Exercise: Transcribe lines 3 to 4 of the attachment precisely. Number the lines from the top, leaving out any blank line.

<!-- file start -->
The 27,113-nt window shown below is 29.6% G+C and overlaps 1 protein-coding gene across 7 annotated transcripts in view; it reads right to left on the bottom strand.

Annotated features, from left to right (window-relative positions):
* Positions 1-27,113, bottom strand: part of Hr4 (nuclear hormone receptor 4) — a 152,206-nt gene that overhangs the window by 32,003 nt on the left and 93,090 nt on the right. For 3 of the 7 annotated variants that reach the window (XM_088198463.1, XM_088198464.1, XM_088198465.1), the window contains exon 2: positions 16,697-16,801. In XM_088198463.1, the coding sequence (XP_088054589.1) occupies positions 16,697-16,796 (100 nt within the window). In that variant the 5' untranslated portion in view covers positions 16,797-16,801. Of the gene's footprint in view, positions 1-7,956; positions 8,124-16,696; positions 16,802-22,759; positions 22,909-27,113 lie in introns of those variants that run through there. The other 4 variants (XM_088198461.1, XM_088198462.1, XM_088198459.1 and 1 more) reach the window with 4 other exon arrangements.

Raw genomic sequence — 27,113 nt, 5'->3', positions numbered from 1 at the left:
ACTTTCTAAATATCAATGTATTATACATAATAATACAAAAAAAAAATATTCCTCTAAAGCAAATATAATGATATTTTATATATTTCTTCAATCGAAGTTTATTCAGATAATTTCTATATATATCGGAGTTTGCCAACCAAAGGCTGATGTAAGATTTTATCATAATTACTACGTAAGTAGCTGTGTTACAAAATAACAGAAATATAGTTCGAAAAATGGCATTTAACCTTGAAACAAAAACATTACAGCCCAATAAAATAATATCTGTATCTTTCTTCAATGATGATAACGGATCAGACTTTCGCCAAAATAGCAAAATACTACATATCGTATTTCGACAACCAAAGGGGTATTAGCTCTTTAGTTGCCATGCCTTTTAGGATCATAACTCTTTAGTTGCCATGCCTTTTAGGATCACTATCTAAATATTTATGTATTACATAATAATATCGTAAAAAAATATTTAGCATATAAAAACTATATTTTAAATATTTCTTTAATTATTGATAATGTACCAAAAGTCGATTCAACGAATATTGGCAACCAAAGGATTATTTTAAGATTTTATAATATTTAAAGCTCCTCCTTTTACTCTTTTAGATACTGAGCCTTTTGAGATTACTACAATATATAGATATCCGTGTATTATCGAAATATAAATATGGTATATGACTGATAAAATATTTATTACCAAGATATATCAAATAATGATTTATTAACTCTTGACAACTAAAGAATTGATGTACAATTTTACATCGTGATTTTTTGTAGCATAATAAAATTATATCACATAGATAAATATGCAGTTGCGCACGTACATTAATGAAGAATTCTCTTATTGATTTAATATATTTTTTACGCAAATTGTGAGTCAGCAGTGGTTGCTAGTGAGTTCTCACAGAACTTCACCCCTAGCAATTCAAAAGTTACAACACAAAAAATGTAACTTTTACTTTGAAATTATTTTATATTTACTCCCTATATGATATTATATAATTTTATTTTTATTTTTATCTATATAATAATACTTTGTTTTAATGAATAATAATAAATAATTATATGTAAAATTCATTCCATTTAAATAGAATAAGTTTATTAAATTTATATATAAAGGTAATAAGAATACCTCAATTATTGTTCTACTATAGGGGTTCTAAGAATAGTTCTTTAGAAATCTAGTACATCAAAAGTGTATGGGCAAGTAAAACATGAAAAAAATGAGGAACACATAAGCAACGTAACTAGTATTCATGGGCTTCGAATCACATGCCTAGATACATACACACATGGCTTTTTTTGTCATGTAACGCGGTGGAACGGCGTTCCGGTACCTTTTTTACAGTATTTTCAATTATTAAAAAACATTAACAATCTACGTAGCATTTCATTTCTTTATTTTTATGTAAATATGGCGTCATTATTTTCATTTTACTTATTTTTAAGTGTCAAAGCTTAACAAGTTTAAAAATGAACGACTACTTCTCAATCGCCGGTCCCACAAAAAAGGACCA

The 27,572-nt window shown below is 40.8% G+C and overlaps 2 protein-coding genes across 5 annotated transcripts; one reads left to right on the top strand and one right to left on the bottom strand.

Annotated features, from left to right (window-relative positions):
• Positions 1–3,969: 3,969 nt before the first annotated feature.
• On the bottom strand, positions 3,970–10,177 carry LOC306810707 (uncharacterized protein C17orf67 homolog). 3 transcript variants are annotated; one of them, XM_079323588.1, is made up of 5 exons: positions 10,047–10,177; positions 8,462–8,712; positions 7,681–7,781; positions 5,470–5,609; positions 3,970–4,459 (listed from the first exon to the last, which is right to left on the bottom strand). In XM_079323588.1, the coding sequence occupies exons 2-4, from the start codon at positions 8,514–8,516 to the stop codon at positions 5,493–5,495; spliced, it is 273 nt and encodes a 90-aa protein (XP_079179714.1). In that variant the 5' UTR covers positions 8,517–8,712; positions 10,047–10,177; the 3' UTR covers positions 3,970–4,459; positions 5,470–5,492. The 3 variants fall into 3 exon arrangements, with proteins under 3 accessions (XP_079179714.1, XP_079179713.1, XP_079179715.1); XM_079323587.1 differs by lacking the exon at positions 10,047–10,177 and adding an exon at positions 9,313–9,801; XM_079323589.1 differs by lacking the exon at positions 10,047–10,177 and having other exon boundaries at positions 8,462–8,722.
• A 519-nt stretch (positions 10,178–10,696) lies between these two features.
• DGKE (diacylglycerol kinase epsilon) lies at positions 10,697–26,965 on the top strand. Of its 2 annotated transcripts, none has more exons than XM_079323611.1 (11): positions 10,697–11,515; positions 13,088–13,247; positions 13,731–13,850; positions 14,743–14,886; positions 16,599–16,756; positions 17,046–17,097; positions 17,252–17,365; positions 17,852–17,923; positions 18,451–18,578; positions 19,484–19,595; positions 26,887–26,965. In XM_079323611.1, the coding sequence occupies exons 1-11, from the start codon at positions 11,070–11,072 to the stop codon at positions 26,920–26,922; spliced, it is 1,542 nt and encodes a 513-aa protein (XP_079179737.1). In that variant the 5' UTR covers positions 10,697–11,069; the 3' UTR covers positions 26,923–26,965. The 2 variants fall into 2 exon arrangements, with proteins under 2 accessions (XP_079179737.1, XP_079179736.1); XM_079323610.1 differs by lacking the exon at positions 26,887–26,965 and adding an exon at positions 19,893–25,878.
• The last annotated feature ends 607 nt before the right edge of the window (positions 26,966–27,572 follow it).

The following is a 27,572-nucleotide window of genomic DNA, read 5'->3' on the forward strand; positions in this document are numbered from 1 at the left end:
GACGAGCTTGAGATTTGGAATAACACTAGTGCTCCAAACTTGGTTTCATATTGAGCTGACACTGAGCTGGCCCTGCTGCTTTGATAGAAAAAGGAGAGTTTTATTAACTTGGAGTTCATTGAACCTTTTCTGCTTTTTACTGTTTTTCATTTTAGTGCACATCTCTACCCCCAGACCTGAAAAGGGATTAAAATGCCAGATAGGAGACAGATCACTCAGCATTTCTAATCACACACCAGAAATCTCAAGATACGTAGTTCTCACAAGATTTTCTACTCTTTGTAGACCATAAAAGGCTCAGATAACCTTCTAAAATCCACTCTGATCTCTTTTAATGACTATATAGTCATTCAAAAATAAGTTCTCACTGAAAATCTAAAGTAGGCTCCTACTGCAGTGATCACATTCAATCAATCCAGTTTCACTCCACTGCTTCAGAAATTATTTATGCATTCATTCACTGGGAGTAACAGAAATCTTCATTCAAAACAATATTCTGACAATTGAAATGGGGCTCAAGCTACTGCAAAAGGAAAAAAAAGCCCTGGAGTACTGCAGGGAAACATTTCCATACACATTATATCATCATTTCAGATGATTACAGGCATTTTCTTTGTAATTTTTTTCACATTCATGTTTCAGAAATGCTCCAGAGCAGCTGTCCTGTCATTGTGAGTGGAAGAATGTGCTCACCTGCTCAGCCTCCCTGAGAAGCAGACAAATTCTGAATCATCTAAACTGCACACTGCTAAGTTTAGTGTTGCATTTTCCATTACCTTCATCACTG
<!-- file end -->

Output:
* Positions 1-27,113, bottom strand: part of Hr4 (nuclear hormone receptor 4) — a 152,206-nt gene that overhangs the window by 32,003 nt on the left and 93,090 nt on the right. For 3 of the 7 annotated variants that reach the window (XM_088198463.1, XM_088198464.1, XM_088198465.1), the window contains exon 2: positions 16,697-16,801. In XM_088198463.1, the coding sequence (XP_088054589.1) occupies positions 16,697-16,796 (100 nt within the window). In that variant the 5' untranslated portion in view covers positions 16,797-16,801. Of the gene's footprint in view, positions 1-7,956; positions 8,124-16,696; positions 16,802-22,759; positions 22,909-27,113 lie in introns of those variants that run through there. The other 4 variants (XM_088198461.1, XM_088198462.1, XM_088198459.1 and 1 more) reach the window with 4 other exon arrangements.

Raw genomic sequence — 27,113 nt, 5'->3', positions numbered from 1 at the left: